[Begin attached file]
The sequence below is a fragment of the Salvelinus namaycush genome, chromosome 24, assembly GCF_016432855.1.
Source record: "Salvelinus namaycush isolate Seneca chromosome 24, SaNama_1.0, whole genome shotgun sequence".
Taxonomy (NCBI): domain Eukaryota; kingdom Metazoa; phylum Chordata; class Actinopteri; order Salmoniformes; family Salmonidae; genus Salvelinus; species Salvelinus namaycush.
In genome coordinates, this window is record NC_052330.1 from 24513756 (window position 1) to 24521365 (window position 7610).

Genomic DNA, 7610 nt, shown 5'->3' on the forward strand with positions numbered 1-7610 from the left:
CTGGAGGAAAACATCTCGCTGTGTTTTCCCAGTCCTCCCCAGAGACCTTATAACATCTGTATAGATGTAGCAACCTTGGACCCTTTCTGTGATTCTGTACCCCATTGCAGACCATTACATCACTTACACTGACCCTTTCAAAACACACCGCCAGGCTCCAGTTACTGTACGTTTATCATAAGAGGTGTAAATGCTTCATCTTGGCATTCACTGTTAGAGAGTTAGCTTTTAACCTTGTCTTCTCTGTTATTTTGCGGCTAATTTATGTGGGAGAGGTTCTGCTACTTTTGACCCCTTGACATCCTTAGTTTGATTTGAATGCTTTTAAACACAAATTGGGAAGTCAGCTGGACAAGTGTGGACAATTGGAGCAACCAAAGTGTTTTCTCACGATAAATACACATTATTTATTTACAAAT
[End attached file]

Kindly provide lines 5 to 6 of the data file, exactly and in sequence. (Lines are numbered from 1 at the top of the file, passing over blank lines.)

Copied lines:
Genomic DNA, 7610 nt, shown 5'->3' on the forward strand with positions numbered 1-7610 from the left:
CTGGAGGAAAACATCTCGCTGTGTTTTCCCAGTCCTCCCCAGAGACCTTATAACATCTGTATAGATGTAGCAACCTTGGACCCTTTCTGTGATTCTGTACCCCATTGCAGACCATTACATCACTTACACTGACCCTTTCAAAACACACCGCCAGGCTCCAGTTACTGTACGTTTATCATAAGAGGTGTAAATGCTTCATCTTGGCATTCACTGTTAGAGAGTTAGCTTTTAACCTTGTCTTCTCTGTTATTTTGCGGCTAATTTATGTGGGAGAGGTTCTGCTACTTTTGACCCCTTGACATCCTTAGTTTGATTTGAATGCTTTTAAACACAAATTGGGAAGTCAGCTGGACAAGTGTGGACAATTGGAGCAACCAAAGTGTTTTCTCACGATAAATACACATTATTTATTTACAAAT